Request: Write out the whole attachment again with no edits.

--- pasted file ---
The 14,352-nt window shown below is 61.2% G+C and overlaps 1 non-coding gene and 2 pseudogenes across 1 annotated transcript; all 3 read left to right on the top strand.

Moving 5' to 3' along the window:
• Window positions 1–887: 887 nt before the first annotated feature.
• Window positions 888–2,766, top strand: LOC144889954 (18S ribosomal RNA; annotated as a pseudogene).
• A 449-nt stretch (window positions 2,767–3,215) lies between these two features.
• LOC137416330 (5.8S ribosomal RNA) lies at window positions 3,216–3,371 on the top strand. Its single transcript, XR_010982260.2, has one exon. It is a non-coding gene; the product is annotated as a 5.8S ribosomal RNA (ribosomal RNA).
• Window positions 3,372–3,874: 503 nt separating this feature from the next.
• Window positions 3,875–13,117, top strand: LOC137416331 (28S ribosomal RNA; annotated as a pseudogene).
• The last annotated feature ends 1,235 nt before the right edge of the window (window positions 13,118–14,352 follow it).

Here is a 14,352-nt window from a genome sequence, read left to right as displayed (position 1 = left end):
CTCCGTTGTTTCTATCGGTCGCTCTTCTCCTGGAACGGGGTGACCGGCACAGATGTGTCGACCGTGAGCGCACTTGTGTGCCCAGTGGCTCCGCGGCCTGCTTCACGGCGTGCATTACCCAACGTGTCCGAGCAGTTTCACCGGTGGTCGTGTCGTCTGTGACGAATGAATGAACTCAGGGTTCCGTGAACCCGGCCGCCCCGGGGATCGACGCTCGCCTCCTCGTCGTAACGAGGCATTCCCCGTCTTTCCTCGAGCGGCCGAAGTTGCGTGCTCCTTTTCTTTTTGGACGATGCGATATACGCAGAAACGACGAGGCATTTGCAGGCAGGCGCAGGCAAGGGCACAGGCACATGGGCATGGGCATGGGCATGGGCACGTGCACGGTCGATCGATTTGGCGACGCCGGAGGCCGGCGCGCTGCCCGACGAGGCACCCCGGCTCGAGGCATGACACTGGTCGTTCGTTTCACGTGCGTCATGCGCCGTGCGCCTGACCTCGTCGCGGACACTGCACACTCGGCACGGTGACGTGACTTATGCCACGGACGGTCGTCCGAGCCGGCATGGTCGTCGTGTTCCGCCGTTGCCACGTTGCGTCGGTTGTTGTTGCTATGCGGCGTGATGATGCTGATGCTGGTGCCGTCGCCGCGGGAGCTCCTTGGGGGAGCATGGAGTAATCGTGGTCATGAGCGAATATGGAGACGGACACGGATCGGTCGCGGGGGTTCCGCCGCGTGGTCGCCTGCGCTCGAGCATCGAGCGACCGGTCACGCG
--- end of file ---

The 14,352-nt window shown below is 61.2% G+C and overlaps 1 non-coding gene and 2 pseudogenes across 1 annotated transcript; all 3 read left to right on the top strand.

Moving 5' to 3' along the window:
• Window positions 1–887: 887 nt before the first annotated feature.
• Window positions 888–2,766, top strand: LOC144889954 (18S ribosomal RNA; annotated as a pseudogene).
• A 449-nt stretch (window positions 2,767–3,215) lies between these two features.
• LOC137416330 (5.8S ribosomal RNA) lies at window positions 3,216–3,371 on the top strand. Its single transcript, XR_010982260.2, has one exon. It is a non-coding gene; the product is annotated as a 5.8S ribosomal RNA (ribosomal RNA).
• Window positions 3,372–3,874: 503 nt separating this feature from the next.
• Window positions 3,875–13,117, top strand: LOC137416331 (28S ribosomal RNA; annotated as a pseudogene).
• The last annotated feature ends 1,235 nt before the right edge of the window (window positions 13,118–14,352 follow it).

Here is a 14,352-nt window from a genome sequence, read left to right as displayed (position 1 = left end):
CTCCGTTGTTTCTATCGGTCGCTCTTCTCCTGGAACGGGGTGACCGGCACAGATGTGTCGACCGTGAGCGCACTTGTGTGCCCAGTGGCTCCGCGGCCTGCTTCACGGCGTGCATTACCCAACGTGTCCGAGCAGTTTCACCGGTGGTCGTGTCGTCTGTGACGAATGAATGAACTCAGGGTTCCGTGAACCCGGCCGCCCCGGGGATCGACGCTCGCCTCCTCGTCGTAACGAGGCATTCCCCGTCTTTCCTCGAGCGGCCGAAGTTGCGTGCTCCTTTTCTTTTTGGACGATGCGATATACGCAGAAACGACGAGGCATTTGCAGGCAGGCGCAGGCAAGGGCACAGGCACATGGGCATGGGCATGGGCATGGGCACGTGCACGGTCGATCGATTTGGCGACGCCGGAGGCCGGCGCGCTGCCCGACGAGGCACCCCGGCTCGAGGCATGACACTGGTCGTTCGTTTCACGTGCGTCATGCGCCGTGCGCCTGACCTCGTCGCGGACACTGCACACTCGGCACGGTGACGTGACTTATGCCACGGACGGTCGTCCGAGCCGGCATGGTCGTCGTGTTCCGCCGTTGCCACGTTGCGTCGGTTGTTGTTGCTATGCGGCGTGATGATGCTGATGCTGGTGCCGTCGCCGCGGGAGCTCCTTGGGGGAGCATGGAGTAATCGTGGTCATGAGCGAATATGGAGACGGACACGGATCGGTCGCGGGGGTTCCGCCGCGTGGTCGCCTGCGCTCGAGCATCGAGCGACCGGTCACGCG